Combat to Comedy is possible, Armed Services Arts Partnership says

PenFed Chief Information Officer Joe Thomas left, and PenFed President/CEO James Schenck prepare to perform at the Armed Services Art Partnership “Combat to Comedy” event at Carolines on Broadway in New York. Photo credit PenFed Credit Union

Can the military be a stepping stone to a career in comedy?

A recent “Combat to Comedy” performance in New York City proved the answer to that question is yes.

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Alongside PenFed Credit Union, the Armed Services Arts Partnership (ASAP) performance at Carolines on Broadway returned on Sept. 15 after a two-year hiatus.

“ASAP provides veterans and their families the opportunity to develop new skills, hone their stories, and connect to another supportive community after leaving the military,” said PenFed Credit Union President/CEO James Schenck.

The event featured stand-up comedy from comics Mark Normand, Sal Vulcano, Jo Firestone, and Seth Herzog alongside military veterans supported by ASAP, Schenck and PenFed Chief Information Officer Joseph Thomas.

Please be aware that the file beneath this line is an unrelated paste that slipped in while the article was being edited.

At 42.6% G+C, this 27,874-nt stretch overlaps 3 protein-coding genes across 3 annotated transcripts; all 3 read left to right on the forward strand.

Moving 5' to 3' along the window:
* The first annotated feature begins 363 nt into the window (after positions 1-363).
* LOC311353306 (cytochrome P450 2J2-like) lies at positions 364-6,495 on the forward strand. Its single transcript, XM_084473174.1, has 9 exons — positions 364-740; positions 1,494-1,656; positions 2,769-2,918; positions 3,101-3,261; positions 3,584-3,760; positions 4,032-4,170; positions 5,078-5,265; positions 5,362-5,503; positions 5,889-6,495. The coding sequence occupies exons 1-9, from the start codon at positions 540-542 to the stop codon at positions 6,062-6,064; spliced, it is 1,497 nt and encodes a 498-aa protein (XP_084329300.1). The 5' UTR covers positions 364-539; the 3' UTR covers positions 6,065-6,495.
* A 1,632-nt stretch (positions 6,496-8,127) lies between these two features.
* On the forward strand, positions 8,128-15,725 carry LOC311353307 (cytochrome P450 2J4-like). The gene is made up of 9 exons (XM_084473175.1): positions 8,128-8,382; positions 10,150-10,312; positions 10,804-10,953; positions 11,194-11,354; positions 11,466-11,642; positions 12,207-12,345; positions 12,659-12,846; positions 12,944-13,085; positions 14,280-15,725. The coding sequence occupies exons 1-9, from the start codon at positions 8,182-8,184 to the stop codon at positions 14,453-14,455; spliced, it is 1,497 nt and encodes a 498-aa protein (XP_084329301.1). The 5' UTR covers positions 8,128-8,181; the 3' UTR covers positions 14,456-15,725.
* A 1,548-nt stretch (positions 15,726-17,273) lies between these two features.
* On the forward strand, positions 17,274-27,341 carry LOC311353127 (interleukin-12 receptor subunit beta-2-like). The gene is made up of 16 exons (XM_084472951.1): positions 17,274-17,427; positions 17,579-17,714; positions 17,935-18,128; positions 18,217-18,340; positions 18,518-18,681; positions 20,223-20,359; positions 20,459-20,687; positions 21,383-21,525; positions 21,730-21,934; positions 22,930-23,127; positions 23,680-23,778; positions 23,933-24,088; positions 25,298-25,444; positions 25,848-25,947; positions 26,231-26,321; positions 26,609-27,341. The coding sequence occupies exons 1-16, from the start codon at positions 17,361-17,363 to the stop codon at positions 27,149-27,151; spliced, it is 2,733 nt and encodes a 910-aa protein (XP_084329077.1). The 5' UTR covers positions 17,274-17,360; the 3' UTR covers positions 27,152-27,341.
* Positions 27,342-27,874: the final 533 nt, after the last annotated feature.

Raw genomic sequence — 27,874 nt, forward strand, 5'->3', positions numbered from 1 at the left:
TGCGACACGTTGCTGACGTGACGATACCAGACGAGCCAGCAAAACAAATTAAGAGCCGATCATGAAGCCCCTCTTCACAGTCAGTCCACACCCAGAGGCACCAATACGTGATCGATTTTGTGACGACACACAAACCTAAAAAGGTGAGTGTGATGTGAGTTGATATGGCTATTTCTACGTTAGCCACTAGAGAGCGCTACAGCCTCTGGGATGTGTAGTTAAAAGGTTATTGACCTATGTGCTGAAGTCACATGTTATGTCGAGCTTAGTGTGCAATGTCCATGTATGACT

ASAP is a nonprofit that builds creative communities where military veterans and their families thrive through the arts. Veterans who take ASAP classes build their resilience and confidence, restore a sense of purpose and rediscover the bonds of their service.

Air Force veteran, pastor-turned-comedian PT Bratton said he had an immediate sense of belonging when he discovered ASAP and took its six-week Comedy Boot Camp class. He called comedy a healthy way to process both pain and trauma.

“Being in the military you have to compress a lot of things so that you can continue to do the mission,” he said. “Comedy is a way for you to kind of handle that. If something in my life happens to frustrate me, I can now twist it and turn it and make it funny, but I’m also getting it off my chest.”

Bratton, who is now an ASAP instructor, stressed that comedy doesn’t mask pain, it helps people to deal with it.

“You can be yourself on stage in a way you can’t in any other setting,” he said. “I can get on stage and really say how I feel and it’s socially acceptable. When I get that mike in my hand, I’m able to say it in such a way that the audience identifies with your pain and your struggle. ”

Bratton said veterans who attend Comedy Boot Camp are encouraged to talk about their personal experiences.

“You are getting on stage and telling your truth,” he said.

To date, PenFed has donated over $200,000 to support the 2,000 veterans in the ASAP community. The “Combat to Comedy” performance raised $236,000 to support veterans in the arts.

To see some of the inspiring stories of members of the military community positively impacted by ASAP, watch the videos here. Donations to support the military community through ASAP can be made here.

Reach Julia LeDoux at

Featured Image Photo Credit: PenFed Credit Union